Inclusion is promising but unclear STI policy objective

ryhmä tutkijoita
How widespread are the impacts of STI policy in the society? are there groups that are not covered by the current policy measures? The first policy brief of the University of Vaasa's ELVIS project discusses about the concept of inclusive innovation policy and presents findings from the new comparative analysis. It also makes recommendations for developing inclusive innovation policy in Finland.

What does inclusion mean?

In the Finnish language discussions, inclusion often refers to the equal opportunities of different groups to participate and have access to services and possibilities, but there is no direct translation to the term. Also in English, the term refers, on one hand, to providing equal access to opportunities and resources for people who might otherwise be marginalized, and on the other hand, including diverse societal groups to broader communities and development processes.

The University of Vaasa’s ELVIS-project (Evolving innovation space, RDI policies and impact evaluation) funded by Business Finland has studied the different uses of the inclusion concept in the STI (science, technology and innovation) policy sphere, in which the concept is rapidly increasing its significance as a policy objective.

There should be value-based discussions on the inclusiveness of Finnish STI policy

Finnish society is relatively equal in an international comparison. However, worries whether the policy measures are reaching appropriate target groups have increased recently within the STI policy community, leaving policymakers to wonder what societal groups should be better included in the policy measures. Value-based discussions concerning the STI policy coverage and beneficiaries would be important especially in the ongoing mission-oriented policy development with potentially wide societal impacts.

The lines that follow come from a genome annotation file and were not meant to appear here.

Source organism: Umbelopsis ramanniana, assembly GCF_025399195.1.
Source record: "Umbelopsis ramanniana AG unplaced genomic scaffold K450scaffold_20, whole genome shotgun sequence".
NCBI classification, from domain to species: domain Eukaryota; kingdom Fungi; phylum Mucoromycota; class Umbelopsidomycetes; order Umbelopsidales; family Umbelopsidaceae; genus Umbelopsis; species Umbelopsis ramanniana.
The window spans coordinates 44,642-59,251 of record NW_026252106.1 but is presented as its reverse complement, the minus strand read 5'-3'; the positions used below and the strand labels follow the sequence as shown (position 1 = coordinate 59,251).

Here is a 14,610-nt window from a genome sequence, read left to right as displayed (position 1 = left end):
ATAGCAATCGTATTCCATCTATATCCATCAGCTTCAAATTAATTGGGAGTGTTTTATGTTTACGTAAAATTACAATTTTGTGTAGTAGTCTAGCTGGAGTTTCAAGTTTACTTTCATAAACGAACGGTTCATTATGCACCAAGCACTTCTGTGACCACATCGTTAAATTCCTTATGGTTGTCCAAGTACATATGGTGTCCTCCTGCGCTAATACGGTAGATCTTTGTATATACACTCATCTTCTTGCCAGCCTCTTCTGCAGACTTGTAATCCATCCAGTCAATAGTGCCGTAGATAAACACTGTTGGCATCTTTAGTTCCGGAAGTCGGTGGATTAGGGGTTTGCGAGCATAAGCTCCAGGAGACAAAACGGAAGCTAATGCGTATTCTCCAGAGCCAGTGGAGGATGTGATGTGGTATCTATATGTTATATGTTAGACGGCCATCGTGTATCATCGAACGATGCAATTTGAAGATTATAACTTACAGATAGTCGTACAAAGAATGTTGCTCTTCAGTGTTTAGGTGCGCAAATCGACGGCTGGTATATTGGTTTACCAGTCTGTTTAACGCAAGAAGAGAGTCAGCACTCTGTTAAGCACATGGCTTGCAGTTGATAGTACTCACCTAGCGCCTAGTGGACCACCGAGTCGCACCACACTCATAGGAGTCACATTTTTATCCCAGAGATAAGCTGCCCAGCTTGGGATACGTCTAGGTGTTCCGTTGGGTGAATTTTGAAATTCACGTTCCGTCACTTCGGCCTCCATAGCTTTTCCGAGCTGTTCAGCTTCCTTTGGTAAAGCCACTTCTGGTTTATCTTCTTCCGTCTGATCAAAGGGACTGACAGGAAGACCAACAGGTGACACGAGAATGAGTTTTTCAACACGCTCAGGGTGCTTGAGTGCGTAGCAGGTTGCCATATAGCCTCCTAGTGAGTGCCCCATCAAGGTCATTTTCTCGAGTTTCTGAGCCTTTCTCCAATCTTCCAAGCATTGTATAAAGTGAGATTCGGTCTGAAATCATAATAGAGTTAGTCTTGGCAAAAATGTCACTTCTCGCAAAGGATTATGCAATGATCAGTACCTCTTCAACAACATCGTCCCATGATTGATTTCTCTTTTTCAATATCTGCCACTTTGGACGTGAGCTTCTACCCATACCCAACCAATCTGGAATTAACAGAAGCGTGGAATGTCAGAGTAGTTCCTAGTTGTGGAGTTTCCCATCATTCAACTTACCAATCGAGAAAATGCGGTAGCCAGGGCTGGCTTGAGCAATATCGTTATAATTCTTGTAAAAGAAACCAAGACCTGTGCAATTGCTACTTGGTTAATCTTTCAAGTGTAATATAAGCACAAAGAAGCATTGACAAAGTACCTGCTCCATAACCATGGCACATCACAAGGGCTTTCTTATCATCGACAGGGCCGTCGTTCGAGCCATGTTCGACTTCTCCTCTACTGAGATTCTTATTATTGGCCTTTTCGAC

Inclusion as an STI policy objective has increased its significance internationally due to the globally growing societal inequalities. Inclusive innovation policies aim at providing equal opportunities for different members of society to benefit from and to participate in innovation. However, the rapidly increasing recognition of inclusion is coupled with unclear use of the concept.

In the language of practitioners, policymakers and the research community, inclusion refers to various different contexts such as possibilities of various groups to participate in research processes and co-creation of products and services, as well as possibilities of different marginalized groups to benefit from STI policy measures. Therefore, conceptual clarity is needed to promote inclusive STI policies.

– In order to promote inclusion as an STI policy objective, we need to know what we are talking about when we talk about inclusion. At worst, unclear concepts and objectives decrease the credibility and impact, as well as the legitimacy of STI policies, highlights one of the project’s researcher associate professor Helka Kalliomäki

The study compares the US and EU approaches

The first policy brief of the ELVIS-project discusses about the concept of inclusive innovation policy and presents findings from comparative analysis of the European Union’s and the United States’ approaches to promoting inclusion as part of their STI policy frameworks.

In practice, the analysis compares the EU’s Responsible Research and Innovation (RRI) and the US’s Broader Impacts Criterion (BIC). Key results suggest that the RRI and the BIC are significantly different criteria in terms of their approaches to inclusion: whereas in the EU’s RRI approach inclusion is seen more as a tool to increase the societal impact of STI through inclusive, participatory processes, the BIC approach adopted in the US focuses on spreading the benefits of STI widely across society, with particular emphasis on marginalized groups.